by Jeff Desjarlais, LICSW, director of health and student support services
Early on in the shutdown, I was introduced to a strategy to manage and schedule time during quarantine. I’ll admit that I don’t remember the source, as I was listening to the radio while driving back home from Vermont after the state of emergency was declared. I do, however, remember thinking that this was a clever and thoughtful way to divide time and help with emotional well-being. I pulled over and scrawled the “Four M’s” on a piece of paper. The idea was simply this: Each day, you must participate and practice these four M’s, movement, mindfulness, meaningful connection, and mastery.
This seemed like such a simple and straightforward way to stay healthy and grounded and attend to self-care that upon my return to working with students after break I would recommend it often to those having difficulty managing their days. Many struggled. Instead of finding the process helpful and structured, they reported feeling worse when they could not follow through with it every day; it was like every day was a failed New Year’s resolution. My first assumption was that maybe it was just hard for teenagers to do this and thought to myself, “How hard can this be? I’m going to try this so I can share my experience with the students with whom I am working.” It was harder than I thought.
First, let’s review the four pillars of the practice. Movement: Simple, really; some exercise every day such as walking, running, biking, treadmill, or lifting weights. Anything, at least once a day, to get us out of bed and moving. Mindfulness: A little harder. Breathing, yoga, gratitude journal, prayer; something to ground you emotionally during the day. Meaningful connection: Facetime, Zoom, a phone call, even a letter or a card to connect during the day with someone who has meaning in your life. Mastery: Work on some skill or talent like music, writing, drawing, cooking, or gardening — something that engages that part of our brain to create and improve.
I started the week convinced that this was a helpful approach because it was relatively easy. Movement was something I was already doing for myself. I walk 10,000 steps a day. Easy! Then it rained. And rained. A day off became two, then three. The sun returned and so did I, but still…. This was supposed to be the easy part. Mindfulness: I have a morning and bedtime ritual where I remind myself of the things that happened that day for which I am grateful; again, this was easy when I was not thinking about doing it. But then one night my wife and I stayed up to watch SNL at Home and I went to bed late and completely forgot. The cat woke me up early the next morning and before I knew it, I’d forgotten again.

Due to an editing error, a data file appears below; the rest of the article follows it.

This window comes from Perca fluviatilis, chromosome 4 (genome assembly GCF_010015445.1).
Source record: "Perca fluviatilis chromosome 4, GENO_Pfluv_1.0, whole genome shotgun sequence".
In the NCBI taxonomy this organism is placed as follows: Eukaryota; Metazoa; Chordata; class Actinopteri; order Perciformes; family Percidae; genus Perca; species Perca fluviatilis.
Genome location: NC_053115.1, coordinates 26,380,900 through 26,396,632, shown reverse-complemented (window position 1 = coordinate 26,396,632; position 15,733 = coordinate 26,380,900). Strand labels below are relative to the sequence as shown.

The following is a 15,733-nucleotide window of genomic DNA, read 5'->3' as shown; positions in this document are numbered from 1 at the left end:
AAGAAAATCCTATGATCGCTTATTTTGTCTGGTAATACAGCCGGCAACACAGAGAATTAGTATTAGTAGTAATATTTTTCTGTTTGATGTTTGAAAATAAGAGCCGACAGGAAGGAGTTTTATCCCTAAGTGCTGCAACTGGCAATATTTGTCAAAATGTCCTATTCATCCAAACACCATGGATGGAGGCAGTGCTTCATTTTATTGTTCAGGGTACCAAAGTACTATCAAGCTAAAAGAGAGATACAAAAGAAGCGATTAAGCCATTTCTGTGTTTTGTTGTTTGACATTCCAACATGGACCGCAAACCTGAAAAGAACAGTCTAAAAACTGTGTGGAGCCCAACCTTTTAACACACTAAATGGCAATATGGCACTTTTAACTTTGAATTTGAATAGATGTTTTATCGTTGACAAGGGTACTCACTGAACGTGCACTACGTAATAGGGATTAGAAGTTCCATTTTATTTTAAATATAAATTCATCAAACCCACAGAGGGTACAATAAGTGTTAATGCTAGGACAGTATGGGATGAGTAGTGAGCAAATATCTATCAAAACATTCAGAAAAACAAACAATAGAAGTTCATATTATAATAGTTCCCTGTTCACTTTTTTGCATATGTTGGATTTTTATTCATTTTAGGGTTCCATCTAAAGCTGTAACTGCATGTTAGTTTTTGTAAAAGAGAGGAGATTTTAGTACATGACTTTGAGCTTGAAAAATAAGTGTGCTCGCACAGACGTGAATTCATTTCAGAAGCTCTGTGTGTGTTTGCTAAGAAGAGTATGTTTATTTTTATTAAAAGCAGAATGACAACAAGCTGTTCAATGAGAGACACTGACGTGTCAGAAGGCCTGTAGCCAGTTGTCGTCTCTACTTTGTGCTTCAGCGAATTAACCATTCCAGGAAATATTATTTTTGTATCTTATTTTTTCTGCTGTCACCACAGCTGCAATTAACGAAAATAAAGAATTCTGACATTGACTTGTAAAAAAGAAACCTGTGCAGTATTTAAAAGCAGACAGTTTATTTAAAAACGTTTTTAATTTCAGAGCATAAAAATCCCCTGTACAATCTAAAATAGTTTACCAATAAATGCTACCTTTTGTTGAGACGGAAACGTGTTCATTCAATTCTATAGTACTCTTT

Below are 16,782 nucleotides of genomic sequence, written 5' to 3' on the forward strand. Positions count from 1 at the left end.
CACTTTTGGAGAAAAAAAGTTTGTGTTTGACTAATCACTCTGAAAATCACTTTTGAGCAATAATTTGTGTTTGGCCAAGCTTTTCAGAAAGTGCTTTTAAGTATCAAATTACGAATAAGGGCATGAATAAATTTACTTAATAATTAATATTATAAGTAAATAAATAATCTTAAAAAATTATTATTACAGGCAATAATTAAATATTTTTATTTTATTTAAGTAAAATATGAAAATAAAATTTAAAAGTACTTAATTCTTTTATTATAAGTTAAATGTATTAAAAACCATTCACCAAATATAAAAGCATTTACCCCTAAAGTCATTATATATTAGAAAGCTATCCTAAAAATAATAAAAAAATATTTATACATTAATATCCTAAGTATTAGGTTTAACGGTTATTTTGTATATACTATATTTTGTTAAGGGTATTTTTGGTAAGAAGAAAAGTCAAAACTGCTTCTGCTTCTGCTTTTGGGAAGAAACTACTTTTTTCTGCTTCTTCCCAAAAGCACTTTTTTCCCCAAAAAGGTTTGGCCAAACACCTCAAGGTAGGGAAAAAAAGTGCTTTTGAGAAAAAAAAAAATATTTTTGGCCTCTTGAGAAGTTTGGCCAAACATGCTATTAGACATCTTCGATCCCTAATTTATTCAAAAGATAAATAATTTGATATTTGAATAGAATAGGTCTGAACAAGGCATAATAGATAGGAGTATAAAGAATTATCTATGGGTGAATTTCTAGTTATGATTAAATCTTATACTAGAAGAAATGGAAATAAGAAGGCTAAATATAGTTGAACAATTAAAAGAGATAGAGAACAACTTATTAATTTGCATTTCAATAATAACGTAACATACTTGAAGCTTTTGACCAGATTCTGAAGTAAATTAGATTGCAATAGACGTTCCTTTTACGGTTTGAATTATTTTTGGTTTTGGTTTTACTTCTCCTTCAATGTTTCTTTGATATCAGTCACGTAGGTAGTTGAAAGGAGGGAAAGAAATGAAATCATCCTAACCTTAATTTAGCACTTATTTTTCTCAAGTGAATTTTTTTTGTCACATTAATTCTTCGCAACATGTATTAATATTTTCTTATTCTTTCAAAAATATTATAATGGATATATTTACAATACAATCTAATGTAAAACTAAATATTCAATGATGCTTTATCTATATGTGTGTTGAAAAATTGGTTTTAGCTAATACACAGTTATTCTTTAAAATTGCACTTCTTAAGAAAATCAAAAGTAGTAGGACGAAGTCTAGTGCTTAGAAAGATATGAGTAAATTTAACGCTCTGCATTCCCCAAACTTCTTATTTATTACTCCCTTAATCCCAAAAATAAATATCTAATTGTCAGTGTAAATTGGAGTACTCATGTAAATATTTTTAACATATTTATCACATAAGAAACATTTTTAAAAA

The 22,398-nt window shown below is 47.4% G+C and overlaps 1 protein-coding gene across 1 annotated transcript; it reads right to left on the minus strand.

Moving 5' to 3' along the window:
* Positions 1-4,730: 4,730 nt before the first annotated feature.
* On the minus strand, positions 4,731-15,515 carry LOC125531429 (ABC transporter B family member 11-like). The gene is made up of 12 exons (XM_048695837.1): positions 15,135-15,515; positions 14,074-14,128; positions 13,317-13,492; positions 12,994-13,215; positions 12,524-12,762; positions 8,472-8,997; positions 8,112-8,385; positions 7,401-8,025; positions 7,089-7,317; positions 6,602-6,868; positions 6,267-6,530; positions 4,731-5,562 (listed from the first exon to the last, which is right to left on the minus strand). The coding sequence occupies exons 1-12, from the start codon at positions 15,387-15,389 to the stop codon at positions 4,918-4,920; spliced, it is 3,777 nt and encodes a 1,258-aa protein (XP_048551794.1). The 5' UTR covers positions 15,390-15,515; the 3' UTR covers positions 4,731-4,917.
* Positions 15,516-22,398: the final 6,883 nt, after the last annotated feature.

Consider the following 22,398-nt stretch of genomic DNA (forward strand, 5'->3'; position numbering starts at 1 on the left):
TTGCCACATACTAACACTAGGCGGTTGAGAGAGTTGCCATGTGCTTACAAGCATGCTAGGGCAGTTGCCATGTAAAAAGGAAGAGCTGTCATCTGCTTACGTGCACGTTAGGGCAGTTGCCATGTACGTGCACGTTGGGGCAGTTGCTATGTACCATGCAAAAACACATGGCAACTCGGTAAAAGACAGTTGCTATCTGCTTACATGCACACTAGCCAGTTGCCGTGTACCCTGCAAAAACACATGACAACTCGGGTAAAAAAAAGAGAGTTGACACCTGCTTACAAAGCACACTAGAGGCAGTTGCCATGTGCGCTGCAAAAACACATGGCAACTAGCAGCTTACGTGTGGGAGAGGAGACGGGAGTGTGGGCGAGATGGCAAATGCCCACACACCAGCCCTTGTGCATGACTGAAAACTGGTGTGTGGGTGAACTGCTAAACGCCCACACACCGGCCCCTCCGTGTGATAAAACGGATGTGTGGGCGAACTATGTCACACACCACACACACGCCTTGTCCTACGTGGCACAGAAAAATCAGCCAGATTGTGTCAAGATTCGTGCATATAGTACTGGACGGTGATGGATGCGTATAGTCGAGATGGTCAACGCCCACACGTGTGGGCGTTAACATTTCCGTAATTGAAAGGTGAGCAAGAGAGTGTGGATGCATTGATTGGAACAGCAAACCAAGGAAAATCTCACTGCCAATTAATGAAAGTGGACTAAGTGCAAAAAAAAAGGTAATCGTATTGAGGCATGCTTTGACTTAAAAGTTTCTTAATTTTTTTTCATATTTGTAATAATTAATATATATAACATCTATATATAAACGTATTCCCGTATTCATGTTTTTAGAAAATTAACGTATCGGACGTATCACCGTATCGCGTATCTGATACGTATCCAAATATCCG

Days slipped by before I re-engaged in the practice. I think that by now you are sensing a pattern!
After reflecting on my process, I’ve decided to add a fifth “M”: Manageable. It’s about the practice as well as the outcome. Being aware that these four things are building blocks to a healthy day or week is the important thing. Practicing them takes time; achieving them is a bonus! This is not a time to be hard on ourselves. It is a time to be honest about what is possible while knowing what is preferable. So now I try to make sure I focus on at least one “M” a day, hopefully two; and on a good day, three or four. This last weekend I was able to get outside and work in the garden, connect with my in-laws and nieces through FaceTime and phone calls, and made time for reflection and gratitude at the end of each day. But I didn’t play the guitar, I did not make it to the Zoom church service, and I did not bake a loaf of bread — but my neighbor did, and left a loaf on my doorstep. That simple act of kindness reminded me we are all doing our best and we do not have to do more than that.
This spring, CA bid farewell to departing faculty and staff, including two dedicated longtime teachers, who will leave legacies of living and learning: Cynthia Katz and Linda Hossfeld
For their senior projects this year, members of the class of 2022 took on a wide array of independent projects with faculty advisors, including reexamining health care inequities within prison settings, building an electric go-kart, mapping the physics of a pirouette, and creating a cookbook with sustainable recipes.
On June 3, Concord Academy honored the class of 2022 in the Academy Garden, celebrating the accomplishments and promise of the newest members of CA’s alumnae/i community. A damp morning didn’t subdue the spirits of the 102 members of CA’s 98th graduating class. And in her Commencement address, Trelane Clark ’92, P’22 advised them to embrace gratitude, grace, and greatness.